3 ( +3 / -0 )

Japan just does what The US wants them to do without thinking for themselves and what’s best for Japan! Japan has heaps of potential to improve their economy drastically only if they stop listening to the BS that America sells them!

-7 ( +1 / -8 )

@Joanne where's your logic Japan does what Japan wants. Name some of the BS that US sells Japan. When you name it please state your case instead of air writing unsubstantiated random thoughts

6 ( +6 / -0 )

Seems nuclear energy would be the best solution for most of the problems…

Have you read the list before? -crude oil, liquefied natural gas, coal for power generation, coal used in steel manufacturing, neon and other gases utilized in the semiconductor making process, and the rare metal palladium and ferroalloys-

In the best case, nuclear energy could be used as a significant part of the solution for one or two of the problems on the list, but by far not for most of them.

2 ( +2 / -0 )

In a related development, it was announced that Japanese government would not withdraw from the Sakhalin 2 oil and gas project in the Russian Far East because it was important for "energy security".

Whoa! Wha-wha-what? Relying on Russia for your energy is the opposite of having a secure supply of energy. You are at Russia's mercy when if they want to pressure you by restricting your energy supply. Come on GoJ. You can do better than that.

1 ( +1 / -0 )

Seems that Japan would be rich in wave and wind energy. They should be leading the world in those technologies.

The US and Canada grow lots of grains, but humans really shouldn't eat too many of those.

If 50% of Japanese grew 50% of their own food on their balconies, that would go a long way to helping keep everyone healthy and supplementing with outside foods from farmer's markets and shipped from other parts of the world.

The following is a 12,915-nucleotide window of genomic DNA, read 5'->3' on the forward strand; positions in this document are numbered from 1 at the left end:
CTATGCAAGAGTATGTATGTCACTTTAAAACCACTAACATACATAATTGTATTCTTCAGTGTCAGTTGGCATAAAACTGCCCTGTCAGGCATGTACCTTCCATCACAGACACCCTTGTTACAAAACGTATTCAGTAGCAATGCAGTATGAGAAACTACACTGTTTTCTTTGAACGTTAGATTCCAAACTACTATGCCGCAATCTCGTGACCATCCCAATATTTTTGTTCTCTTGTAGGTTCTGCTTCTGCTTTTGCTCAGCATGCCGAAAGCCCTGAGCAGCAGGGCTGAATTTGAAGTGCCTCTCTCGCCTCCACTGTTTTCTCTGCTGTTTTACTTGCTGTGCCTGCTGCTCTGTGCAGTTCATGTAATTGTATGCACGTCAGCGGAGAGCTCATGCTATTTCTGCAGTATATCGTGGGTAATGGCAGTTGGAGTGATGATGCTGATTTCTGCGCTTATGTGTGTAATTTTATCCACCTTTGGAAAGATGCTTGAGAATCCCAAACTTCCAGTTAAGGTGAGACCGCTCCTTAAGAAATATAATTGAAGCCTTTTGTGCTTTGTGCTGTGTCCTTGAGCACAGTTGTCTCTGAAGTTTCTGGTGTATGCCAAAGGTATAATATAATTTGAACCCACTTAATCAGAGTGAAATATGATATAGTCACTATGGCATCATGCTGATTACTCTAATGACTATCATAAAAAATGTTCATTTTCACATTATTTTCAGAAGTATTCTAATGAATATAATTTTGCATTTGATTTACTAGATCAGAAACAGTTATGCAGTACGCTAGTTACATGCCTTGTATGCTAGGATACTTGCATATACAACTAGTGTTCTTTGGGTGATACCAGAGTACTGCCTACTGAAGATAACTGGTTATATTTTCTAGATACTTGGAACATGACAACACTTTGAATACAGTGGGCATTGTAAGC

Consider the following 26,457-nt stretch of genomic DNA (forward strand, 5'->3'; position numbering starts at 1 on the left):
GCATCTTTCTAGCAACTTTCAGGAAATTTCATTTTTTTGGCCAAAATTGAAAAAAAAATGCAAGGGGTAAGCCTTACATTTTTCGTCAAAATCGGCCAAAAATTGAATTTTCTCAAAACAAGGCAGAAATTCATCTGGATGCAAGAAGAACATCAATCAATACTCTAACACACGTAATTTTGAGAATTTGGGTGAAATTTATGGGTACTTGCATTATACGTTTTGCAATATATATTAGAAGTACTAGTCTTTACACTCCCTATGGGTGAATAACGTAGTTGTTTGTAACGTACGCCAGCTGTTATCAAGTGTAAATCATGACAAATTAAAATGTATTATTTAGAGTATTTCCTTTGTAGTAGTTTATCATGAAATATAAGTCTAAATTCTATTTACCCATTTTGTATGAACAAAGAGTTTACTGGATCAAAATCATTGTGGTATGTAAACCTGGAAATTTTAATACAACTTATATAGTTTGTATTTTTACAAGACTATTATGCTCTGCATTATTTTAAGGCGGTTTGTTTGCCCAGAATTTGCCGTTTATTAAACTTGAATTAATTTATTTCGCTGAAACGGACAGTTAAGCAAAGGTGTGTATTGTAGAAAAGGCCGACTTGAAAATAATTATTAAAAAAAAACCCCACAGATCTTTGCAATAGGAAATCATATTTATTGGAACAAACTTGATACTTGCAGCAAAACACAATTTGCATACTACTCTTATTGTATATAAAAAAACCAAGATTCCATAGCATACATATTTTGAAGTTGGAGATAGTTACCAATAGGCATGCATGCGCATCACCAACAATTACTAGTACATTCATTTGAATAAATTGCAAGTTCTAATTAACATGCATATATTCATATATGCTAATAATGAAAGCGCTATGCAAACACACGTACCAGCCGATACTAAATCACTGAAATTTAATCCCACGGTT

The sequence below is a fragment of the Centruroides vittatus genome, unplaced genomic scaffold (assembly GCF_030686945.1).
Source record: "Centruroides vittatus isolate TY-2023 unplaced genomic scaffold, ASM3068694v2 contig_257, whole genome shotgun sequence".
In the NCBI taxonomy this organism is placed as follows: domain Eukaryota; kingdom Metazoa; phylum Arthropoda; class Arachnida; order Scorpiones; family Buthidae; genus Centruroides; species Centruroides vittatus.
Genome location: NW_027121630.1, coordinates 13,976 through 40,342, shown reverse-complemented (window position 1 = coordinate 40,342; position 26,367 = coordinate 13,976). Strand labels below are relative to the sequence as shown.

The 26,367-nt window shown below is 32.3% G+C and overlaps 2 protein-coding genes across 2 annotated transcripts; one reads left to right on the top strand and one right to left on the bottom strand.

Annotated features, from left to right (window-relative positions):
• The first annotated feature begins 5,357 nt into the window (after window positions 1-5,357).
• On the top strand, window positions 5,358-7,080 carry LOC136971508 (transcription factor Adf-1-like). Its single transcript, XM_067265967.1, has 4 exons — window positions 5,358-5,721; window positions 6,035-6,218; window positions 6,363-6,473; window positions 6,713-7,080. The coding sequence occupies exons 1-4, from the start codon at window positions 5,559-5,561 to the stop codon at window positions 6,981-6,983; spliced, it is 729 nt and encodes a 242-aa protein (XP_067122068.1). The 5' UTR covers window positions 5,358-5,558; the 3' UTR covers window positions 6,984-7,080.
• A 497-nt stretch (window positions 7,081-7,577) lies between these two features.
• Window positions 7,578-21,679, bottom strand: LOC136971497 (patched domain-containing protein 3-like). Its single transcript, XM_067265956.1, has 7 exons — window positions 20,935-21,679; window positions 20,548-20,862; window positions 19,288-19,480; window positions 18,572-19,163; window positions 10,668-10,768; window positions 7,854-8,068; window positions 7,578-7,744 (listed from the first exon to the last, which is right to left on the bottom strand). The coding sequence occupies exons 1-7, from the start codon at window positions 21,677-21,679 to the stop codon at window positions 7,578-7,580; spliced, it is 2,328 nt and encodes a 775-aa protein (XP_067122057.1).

Hydroponics works, BTW. Converting a few chemicals, seeds, and power/light into food isn't THAT hard.

3 ( +3 / -0 )

Semiconductors from Us? I'd suggest Taiwan -if they asked.

0 ( +0 / -0 )

So Japan is going to get into a bidding war for alternative supplies while Russia sells to the loser of the bidding war for twice as much as if there were no sanctions. Makes sense.... I hope Japan stops being a USA poodle soon. It's not doing Japan any good.

The US is very dependent on Japanese products too. It isn't one-way trade. In fact, Japan runs a trade surplus annually with the US. It has been that way since Deming taught Japanese business to build long term relations and to require excellent quality. Of course, not every Japanese business learned those lessons, but the world-class companies did.

The interdependence between the US and Japan is real. We need each other. I've been buying Japanese designed cars for decades. BTW, I worked in a subsidiary of Ford, but it was unrelated to cars, though we did get corporate subsidized lease vehicles as part of our compensation packages.

The US has a Russian trade problem with nuclear fuel for their AP101 reactors. Russia is, by far, the major supplier to the world. Note how US trade sanctions don't include nuclear reactor fuel? 20% of US electric power is nuclear generated. My power is mostly created from coal at a 3500 MW plant 40km away, but when that plant has maintenance, the nukes (2302 MW) fill in from 260km away.

0 ( +0 / -0 )